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Analysis Jay Powell just went full Volcker

Jay Powell just went full Volcker



What the Fed Chair's warning about economic 'pain' means for AmericansReplayMore Videos ... (14 Videos)What the Fed Chair's warning about economic 'pain' means for AmericansAlex Jones back in court, the Ethereum merge, and Facebook's young people problemMusk vs. Twitter, Elizabeth Holmes seeks new trial, and the battle over returning to the officeNFT collapse, inflation 'pain,' and Serena's next play. Welcome to 'Nightcap'Twitter whistleblower fallout, the debate over student loan forgiveness and quiet quitting, explainedThe rent is too high, SEC isn't laughing at Elon Musk's tweet, and the Peloton bubble is burstingInflation cools, new electric car tax credits explained, and Elon Musk's promisesCrypto hack attacks, banning stock trading in Congress, and J.Crew cool again? Welcome to 'Nightcap'Why Kylie Jenner and Kim Kardashian are annoyed with Instagram: Welcome to 'Nightcap'Dropping home sales, Netflix's subscriber woes, and fake Amazon reviews: Welcome to 'Nightcap'Twitter sues Musk, summer travel chaos, and a golf civil war: Welcome to this week's 'Nightcap'Crypto collapse, recession worries, and AI art: Welcome to this week's 'Nightcap'Juul's in trouble. So is crypto. We explain it allCrypto is collapsing. Mortgage rates are soaring. Here's what it all meansThis story is part of CNN Business' Nightcap newsletter. To get it in your inbox, sign up for free, here.New York (CNN Business)Earlier this year, the idea of the Fed raising rates by three-quarters of percentage point wasn't on the menu. But in just a few months, that sizable jump has become the norm, and it's almost certainly sealed Jay Powell's status as the Paul Volcker of the 2020s.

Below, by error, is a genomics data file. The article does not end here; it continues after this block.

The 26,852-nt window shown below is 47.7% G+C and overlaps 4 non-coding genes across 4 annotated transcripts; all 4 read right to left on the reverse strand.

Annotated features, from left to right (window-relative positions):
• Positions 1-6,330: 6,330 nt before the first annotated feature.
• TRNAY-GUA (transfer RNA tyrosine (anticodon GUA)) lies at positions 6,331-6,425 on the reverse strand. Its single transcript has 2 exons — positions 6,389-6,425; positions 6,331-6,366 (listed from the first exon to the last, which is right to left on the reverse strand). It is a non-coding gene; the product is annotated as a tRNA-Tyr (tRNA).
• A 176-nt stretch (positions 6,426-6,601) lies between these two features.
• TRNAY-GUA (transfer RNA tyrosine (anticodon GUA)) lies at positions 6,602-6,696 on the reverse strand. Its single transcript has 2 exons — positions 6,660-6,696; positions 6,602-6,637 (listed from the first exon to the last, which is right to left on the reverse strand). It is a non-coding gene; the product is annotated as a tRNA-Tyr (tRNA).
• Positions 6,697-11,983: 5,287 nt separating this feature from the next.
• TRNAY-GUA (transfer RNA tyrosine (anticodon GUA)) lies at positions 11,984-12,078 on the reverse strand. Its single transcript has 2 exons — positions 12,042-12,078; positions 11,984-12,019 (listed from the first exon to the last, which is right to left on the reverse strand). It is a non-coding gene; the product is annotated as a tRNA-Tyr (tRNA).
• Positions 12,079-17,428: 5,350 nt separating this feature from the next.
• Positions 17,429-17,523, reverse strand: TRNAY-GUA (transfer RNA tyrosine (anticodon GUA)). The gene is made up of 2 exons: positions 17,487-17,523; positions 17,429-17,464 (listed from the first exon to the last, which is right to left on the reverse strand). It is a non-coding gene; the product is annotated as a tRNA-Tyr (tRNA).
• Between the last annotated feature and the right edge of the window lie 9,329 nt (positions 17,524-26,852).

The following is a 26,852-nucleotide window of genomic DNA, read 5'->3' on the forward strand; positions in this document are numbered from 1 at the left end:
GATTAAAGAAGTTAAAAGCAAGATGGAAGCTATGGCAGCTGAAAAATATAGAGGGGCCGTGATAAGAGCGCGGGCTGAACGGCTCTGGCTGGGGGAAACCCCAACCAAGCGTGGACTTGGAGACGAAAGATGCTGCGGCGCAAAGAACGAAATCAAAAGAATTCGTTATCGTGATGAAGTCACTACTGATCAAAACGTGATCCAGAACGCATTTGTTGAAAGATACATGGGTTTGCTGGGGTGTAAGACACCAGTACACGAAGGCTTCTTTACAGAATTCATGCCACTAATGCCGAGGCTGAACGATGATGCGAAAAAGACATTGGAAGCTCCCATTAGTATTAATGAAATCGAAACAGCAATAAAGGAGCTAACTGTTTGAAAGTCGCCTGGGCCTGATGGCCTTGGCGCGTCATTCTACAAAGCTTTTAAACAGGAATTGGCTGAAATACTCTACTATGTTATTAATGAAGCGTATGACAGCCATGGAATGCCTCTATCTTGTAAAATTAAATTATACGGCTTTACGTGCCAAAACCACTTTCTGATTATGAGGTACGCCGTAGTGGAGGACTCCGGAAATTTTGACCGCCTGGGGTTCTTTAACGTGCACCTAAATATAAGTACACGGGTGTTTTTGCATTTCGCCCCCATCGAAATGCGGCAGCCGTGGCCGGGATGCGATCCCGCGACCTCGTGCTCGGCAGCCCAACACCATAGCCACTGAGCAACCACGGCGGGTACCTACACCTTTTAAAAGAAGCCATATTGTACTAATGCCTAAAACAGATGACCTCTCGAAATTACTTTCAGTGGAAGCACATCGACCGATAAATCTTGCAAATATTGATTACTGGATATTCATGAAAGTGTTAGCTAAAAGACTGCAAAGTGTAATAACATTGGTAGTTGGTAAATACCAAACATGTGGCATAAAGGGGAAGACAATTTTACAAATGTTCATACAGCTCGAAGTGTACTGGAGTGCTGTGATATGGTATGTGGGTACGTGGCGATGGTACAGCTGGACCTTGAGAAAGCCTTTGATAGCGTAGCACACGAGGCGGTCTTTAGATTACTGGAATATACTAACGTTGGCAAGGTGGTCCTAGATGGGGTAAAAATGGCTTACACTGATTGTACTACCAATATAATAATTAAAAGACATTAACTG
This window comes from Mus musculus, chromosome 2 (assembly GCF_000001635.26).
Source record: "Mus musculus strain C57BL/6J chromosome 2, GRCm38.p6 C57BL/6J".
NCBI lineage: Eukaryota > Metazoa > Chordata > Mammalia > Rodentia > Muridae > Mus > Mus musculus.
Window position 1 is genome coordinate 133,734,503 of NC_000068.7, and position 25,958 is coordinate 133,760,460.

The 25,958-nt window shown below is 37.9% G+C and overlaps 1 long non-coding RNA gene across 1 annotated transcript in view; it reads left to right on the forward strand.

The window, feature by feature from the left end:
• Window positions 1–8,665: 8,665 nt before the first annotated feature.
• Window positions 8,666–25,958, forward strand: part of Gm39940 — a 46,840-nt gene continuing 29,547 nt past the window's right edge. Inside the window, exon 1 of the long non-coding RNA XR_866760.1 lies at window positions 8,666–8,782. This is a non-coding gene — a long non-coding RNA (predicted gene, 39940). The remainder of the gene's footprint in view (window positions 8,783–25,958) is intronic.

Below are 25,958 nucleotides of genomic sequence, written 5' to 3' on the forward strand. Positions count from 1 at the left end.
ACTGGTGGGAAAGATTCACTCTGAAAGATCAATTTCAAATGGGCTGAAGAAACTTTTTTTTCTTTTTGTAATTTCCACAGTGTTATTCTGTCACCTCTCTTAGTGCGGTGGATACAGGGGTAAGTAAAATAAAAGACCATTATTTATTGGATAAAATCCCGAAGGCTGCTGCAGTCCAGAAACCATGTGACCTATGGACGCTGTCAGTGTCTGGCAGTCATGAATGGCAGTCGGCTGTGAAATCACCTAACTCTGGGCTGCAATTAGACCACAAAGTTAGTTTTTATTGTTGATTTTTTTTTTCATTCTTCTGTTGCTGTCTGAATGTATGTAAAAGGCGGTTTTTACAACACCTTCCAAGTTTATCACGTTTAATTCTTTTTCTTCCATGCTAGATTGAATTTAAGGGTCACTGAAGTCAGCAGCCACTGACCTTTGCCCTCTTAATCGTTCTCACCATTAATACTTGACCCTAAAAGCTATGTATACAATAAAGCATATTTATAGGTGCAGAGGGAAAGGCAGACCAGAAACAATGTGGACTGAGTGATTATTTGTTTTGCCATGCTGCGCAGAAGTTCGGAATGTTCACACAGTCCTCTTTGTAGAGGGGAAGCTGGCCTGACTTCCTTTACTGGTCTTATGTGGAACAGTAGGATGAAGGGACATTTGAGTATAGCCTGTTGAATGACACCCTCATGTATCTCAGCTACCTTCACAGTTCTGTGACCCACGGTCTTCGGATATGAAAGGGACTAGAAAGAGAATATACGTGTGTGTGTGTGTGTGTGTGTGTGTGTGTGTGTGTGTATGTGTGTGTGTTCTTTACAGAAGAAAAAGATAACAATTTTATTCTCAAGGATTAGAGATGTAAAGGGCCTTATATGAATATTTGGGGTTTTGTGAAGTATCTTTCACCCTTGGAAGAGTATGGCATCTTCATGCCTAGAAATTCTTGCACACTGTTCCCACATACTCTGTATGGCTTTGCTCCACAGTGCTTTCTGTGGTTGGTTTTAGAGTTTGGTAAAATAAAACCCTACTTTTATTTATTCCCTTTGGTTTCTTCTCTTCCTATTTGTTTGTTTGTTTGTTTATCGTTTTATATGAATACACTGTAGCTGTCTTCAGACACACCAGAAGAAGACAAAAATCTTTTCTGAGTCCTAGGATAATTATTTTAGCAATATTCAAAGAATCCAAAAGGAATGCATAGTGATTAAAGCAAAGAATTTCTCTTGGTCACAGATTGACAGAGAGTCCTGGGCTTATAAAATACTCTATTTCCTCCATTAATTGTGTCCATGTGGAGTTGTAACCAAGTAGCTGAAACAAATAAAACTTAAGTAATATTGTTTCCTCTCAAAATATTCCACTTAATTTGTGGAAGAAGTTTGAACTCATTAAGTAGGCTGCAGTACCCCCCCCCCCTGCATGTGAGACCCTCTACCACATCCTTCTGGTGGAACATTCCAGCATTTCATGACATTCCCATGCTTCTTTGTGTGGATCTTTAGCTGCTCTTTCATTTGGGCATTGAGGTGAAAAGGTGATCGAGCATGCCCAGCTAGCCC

Here's the deal: The Federal Reserve made history today, approving its third consecutive 75-basis-point interest rate hike. Once again, the Fed is trying to wring inflation out of the economy by using the most powerful and broad lever it has — controlling how much it costs for businesses and people to borrow money. The benchmark lending rate is now the highest it has been since the global financial crisis of 2008, my colleague Nicole Goodkind reports. So, here's what you need to know:The 75-basis-point move was widely expected. But markets slumped anyway because of a shift in the so-called dot plot, which indicated that the next two Fed meetings will include yet another 75-point hike and then a 50-point hike. That's 25 basis points more than Wall Street was counting on, and investors are a delicate bunch who tend to have a conniption when caught off guard. All three major US equities indexes slipped right after the Fed announcement. Then attempted a rally. Then fell again. It was a wild afternoon. What's it all mean for us regular people? Sorry to say, but the "pain" the Fed chief keeps warning about is mostly pain for lower and middle class people, who are more likely to be laid off, see their hours or wages cut, and have trouble paying credit card debt as rates go up. Mortgage rates, which are already more than double where they were a year ago, will also keep rising. Read MoreOne of Powell's biggest critics, Senator Elizabeth Warren, was quick to fire off a tweet decrying the "extreme" hike, which the Fed itself expects will push unemployment up to 4.4% from 3.7% currently — amounting to more than 1 million jobs. "Chair Powell just announced another extreme interest rate hike while forecasting higher unemployment," Warren tweeted. "I've been warning that Chair Powell's Fed would throw millions of Americans out of work — and I fear he's already on the path to doing so."Powell doesn't like to say words like "layoff" or "job cuts." But he's not unsympathetic to what he euphemistically calls "softening of labor market conditions." He just thinks that the short-term pain of a recession would be preferable to the longer-term pain of entrenched inflation.To set the labor market up for sustained strength, he said, we have got to get inflation behind us. "I wish there were a painless way to do that. There isn't."STEP BACKTo understand the Fed, it helps to understand Powell.In his role as the central bank chief, he's made no secret of his admiration for Paul Volcker, whose name is practically synonymous with fighting inflation at all costs, even if it crashes the economy into a recession. That's exactly what Volcker's Fed did — twice — in the early 1980s. During congressional testimony in the spring, Powell described Volcker as a hero, calling him "the greatest economic public servant of the era." (Fun fact: The 6-foot-7 Volcker was also known in DC by his nickname, "Tall Paul") At least twice in the past month, Powell has publicly invoked the title of Volcker's 2018 biography "Keeping At It." In his now notoriously blunt Jackson Hole speech last month, Powell declared that "we must keep at it until the job is done." And again Wednesday: "We want to act aggressively now and ... keep at it until it's done."Part of the reason Volcker is remembered so favorably by Powell and others is that it required a savvy mind and an iron stomach to a) understand the problem of rampant inflation, and b) implement the painful shock therapy of interest rate hikes that cost millions of people their jobs. Volcker's plan worked, but it really sucked for a while. There was indeed some pain, to borrow Powell's euphemistic phrasing.Inflation is now the highest it's been since Volcker ran the Fed, and the central bank itself is facing a crisis of credibility after not moving fast enough to keep rising prices in check.Credibility was a big concern for Volcker as well. "Volcker's mantra, one he told me again and again through 2008-9, was that in a crisis the only asset you have is your credibility," Austan Goolsbee, an economist who advised the Obama administration, wrote in 2019 just after Volcker died at age 92. Bottom line: Powell continues to draw from the Volcker playbook, which means he's unlikely to waver on the Fed's target rate of 2% inflation, lest the central bank's credibility take another blow. Only time will tell whether that 40-plus-year-old playbook still applies in an economy that's fundamentally different from the one Volcker confronted. NUMBER OF THE DAY 5.2 millionCongrats, rich people — you ranks are multiplying. Thanks to gains in the stock market and soaring home prices, the world got another 5.2 million millionaires last year, nearly half of whom are in the United States. It's the largest increase in millionaire numbers for any country in any year this century, according to Credit Suisse, which published its annual global wealth report this week.The total number of millionaires stood at 62.5 million at the end of 2021. Aggregate global wealth jumped nearly 10% to a total of $463.6 trillion at the end of last year.Meanwhile, the pandemic has pushed about 100 million people into extreme poverty, raising that global total to 711 million in 2021, according to the World Bank.LAWSUITS PILE UPDonald Trump, who is already facing several criminal investigations from federal and state prosecutors over matters including his company's financial statements, interference in the 2020 election, and his handling of classified documents, was just hit with another bombshell accusation of an expansive, decade-long fraud. Here's the deal: The New York state attorney general filed a lawsuit against the former president, three of his children and the Trump Organization, the culmination of a three-year investigation into the family and its namesake company. The lawsuit is more than 200 pages long, and it includes accusations of fraud that touched all aspects of the Trump business. Let's break down some of its key points:The Trump Organization deceived lenders, insurers and tax authorities by inflating the value of his properties using misleading appraisals, the suit alleges. It highlights "200 false and misleading valuations" of Trump's assets."The statements of financial condition were greatly exaggerated, grossly inflated, objectively false, and therefore fraudulent and illegal," James said. Defendants in the lawsuit include the former president; his children, Donald Trump Jr., Eric Trump and Ivanka Trump; Allen Weisselberg, the former CFO for the Trump Organization; and Jeff McConney, another executive. James has referred the matter to the US Attorney's Office for the Southern District of New York and the Internal Revenue Service.She is seeking $250 million in allegedly ill-gotten funds and to permanently bar Trump and the children named in the lawsuit from serving as the director of any business registered in New York state. She is also seeking to cancel the Trump Organization's corporate certificate, which, if granted by a judge, could effectively force the company to cease operations in the state.Trump has denied wrongdoing in every case against him. He's previously called James a "renegade prosecutor" who he said is running a "vindictive and self-serving fishing expedition." In response to the latest lawsuit, a Trump attorney reiterated his disdain for James, saying the filing "is neither focused on the facts nor the law -- rather, it is solely focused on advancing the Attorney General's political agenda, adding that "absolutely no wrongdoing has taken place."Weisselberg's attorney declined to comment.Here's just one of the 200 examples laid out by James' lawsuit: Down in Manhattan's Financial District, there's a property called 40 Wall Street, known as The Trump Building.Appraisals of the property in 2010 and 2012 valued it at $200 million and $220 million respectively, according to the lawsuit. But Trumps's company repeatedly claimed the property was more than double that value in official financial statements.Trump also lied about the square footage of his Trump Tower triplex apartment to inflate the value at over $300 million, James alleges. While claiming the apartments spanned more than 30,000 square feet, the actual measurement was less than 11,000 square feet, she said. "Based on that inflated square footage, the value of the apartment...was $327 million. To this date, no apartment in New York City has ever sold for close to that amount," James said. There's a lot to unpack in this lawsuit. My CNN colleagues are all over it. Enjoying Nightcap? Sign up and you'll get all of this, plus some other funny stuff we liked on the internet, in your inbox every night. (OK, most nights — we believe in a four-day work week around here.)